The Joys of Parenthood: Our Two Little Rabbits

Just a quick post on how children light up our lives in their own special way. In the past couple of days, this has been what Deborah Hope and Anna Joy have been doing – posing as little rabbits. They are just so so so cute and it never fails to bring a smile to Serene’s and my face.

Two Rabbits

A Disciple and a Parent

Family Pix at Sushi Tei Christmas 2012

In my short stint as a father, I have had many opportunities to dialogue with Christian parents.  Although the conversations take different forms, the issues remain the same – time, money and children – more specifically, how to have more time, more money and preferably less children.  And when the discovery is made that I am in fulltime ministry, with seven young children, and a wife who homeschools and manages the entire household (without a maid!), I am instantly asked, “How do you and your wife manage?!” to which I reply, “We don’t … we rely on God.”

But this is not the answer they want.  What they really want to know is how we afford our larger-than-normal family, how we find the time and energy to do all we need to do, and how we manage, nurture and train all the children.  Yet, the answer is still the same … “We don’t … we rely on God.”

Like everyone else, we face the same challenges and struggles of parenting.  On our own, we don’t and can’t manage anything.  It is only in Christ that we can do all things through Him who strengthens us (Phil 4:13).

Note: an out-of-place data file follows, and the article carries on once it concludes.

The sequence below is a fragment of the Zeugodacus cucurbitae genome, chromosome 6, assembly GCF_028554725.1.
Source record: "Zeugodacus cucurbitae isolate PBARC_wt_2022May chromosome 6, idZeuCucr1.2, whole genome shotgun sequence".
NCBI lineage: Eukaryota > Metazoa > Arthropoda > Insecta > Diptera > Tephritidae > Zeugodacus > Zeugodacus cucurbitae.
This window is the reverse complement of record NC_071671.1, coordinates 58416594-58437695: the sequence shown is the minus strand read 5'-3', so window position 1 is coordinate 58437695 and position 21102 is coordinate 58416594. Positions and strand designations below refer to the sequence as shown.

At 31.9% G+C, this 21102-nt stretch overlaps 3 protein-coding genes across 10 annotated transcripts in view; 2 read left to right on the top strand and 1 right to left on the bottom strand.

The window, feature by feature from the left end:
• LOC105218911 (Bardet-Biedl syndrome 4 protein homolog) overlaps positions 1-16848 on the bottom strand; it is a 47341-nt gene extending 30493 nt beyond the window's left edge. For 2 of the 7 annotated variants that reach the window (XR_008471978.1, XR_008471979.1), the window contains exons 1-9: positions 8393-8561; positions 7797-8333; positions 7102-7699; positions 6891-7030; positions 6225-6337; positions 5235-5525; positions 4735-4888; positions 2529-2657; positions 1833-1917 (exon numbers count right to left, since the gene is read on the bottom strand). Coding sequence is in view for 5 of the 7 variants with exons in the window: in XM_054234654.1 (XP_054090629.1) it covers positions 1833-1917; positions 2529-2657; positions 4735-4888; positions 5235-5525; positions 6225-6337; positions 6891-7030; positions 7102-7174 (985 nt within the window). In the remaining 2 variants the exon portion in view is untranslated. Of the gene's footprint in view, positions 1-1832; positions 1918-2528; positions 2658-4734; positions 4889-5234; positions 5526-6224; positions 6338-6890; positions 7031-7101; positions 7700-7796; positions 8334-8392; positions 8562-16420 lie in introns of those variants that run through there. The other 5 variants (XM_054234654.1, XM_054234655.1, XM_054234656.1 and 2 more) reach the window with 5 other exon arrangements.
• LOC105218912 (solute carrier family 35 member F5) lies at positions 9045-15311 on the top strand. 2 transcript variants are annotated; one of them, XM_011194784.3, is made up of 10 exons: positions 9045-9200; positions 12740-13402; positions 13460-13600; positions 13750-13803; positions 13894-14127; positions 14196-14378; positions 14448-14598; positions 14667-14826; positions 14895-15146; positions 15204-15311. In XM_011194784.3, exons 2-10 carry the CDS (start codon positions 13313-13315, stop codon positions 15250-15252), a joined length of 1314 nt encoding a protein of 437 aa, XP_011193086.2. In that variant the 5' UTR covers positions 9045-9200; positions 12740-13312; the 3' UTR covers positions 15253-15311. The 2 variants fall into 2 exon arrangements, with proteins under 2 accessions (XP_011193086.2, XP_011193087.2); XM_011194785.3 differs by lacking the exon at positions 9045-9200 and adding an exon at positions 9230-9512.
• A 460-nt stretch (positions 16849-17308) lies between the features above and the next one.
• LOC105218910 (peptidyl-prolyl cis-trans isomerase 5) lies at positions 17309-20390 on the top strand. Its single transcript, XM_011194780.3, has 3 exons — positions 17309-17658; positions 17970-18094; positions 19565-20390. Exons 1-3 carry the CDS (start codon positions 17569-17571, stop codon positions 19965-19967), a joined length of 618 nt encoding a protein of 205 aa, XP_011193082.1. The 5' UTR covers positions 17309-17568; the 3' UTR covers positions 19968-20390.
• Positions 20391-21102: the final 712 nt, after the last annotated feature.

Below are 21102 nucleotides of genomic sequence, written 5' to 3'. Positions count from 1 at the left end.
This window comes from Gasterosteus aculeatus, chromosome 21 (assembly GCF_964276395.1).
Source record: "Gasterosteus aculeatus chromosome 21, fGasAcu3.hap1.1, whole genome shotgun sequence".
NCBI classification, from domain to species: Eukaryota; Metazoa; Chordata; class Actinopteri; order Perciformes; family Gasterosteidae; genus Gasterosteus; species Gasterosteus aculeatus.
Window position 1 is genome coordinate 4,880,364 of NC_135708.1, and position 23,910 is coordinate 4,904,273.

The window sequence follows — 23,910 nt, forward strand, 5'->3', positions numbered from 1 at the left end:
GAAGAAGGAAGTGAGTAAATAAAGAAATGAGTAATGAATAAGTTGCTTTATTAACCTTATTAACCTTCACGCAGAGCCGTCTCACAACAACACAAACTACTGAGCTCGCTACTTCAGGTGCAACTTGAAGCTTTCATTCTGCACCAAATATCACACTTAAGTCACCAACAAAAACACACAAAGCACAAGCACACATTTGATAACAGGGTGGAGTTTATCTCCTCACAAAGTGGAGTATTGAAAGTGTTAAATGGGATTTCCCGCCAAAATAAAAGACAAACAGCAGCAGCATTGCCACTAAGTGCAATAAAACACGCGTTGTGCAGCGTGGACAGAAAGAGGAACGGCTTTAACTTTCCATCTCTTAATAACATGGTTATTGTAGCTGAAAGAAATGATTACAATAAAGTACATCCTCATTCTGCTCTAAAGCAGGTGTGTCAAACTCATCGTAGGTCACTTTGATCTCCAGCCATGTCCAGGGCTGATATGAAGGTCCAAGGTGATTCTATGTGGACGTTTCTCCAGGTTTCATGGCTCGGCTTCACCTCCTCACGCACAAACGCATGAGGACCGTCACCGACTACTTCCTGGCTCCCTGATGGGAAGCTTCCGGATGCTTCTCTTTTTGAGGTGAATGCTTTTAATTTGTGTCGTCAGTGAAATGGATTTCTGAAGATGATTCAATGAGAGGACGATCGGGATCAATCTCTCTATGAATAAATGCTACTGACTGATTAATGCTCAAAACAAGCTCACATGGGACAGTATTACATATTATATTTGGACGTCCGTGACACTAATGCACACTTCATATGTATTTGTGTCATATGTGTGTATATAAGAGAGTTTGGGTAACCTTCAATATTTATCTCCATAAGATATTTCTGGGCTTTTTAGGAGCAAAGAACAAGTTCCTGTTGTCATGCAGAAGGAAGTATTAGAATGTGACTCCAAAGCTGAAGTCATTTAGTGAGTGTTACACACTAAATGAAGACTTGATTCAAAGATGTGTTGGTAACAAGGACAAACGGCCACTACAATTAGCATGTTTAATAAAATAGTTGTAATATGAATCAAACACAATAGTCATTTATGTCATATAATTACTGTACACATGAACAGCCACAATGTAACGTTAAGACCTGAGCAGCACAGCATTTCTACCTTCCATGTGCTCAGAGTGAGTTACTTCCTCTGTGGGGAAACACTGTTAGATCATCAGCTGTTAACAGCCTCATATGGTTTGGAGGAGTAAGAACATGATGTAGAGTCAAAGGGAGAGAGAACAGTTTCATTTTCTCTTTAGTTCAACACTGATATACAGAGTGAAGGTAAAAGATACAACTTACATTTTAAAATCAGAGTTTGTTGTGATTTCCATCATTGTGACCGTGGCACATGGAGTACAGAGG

We don’t stop being disciples. At this point, you may be wondering what this has to do with discipleship.  Let me say that it has everything to do with discipleship.  When we decide to follow Jesus, it is a commitment that stands regardless our position in life, single or married, with two children or ten.  We don’t stop being disciples!  To stop means to stop following Jesus, to stop abiding in Christ, to cease drawing from the true Vine.

As such, it’s not about finding more energy to pray or more time to read the Word, but critically recognising the need to pray and to constantly abide in the Word.  Serene and I have experienced this time and again – the moment we take our eyes off Jesus, things go crazy around the house and everything falls apart.  We have learnt that, truly, apart from Him, we can do nothing (John 15:5).

All that we have is from God.  How else can we but manage these for His glory?  How else can we manage but with His strength and power?  How else can we have strength and power but to draw from Him daily?  Discipleship is not about knowing how to manage, but knowing who we are in Christ, our Master, out of which flow our call and our priorities.

Disciples know their Master. If I am a disciple, I have a Master.  The question is, “Who is my Master?”  Jesus said that no one can serve two masters.  We will love one and hate the other.  Anything and anyone can take the place of Jesus – my wife, my children, my career, my worldly pursuits, even my church.  When that happens, I only serve Jesus on Sunday mornings.  For the rest of the week, I serve my other masters.

I have come to acknowledge that I need Jesus desperately.  My source and strength is Jesus.  If I don’t spend time with Him, I have nothing.  It is only out of my relationship with Him that I can relate with others. In loving Jesus, I love my wife and my children.  In trusting Jesus, I know that my best can never match His best for my family.  In following Jesus, my family knows that we are headed in the right direction for the right destination.

My Master is Jesus and I am His disciple.

Disciples know their Purpose. Not everyone may be called to fulltime ministry, but every believer is to be a fulltime disciple. When Jesus says, “Follow Me,” He is inviting men and women to give up everything to be with Him and to learn from Him.  And everything includes our families.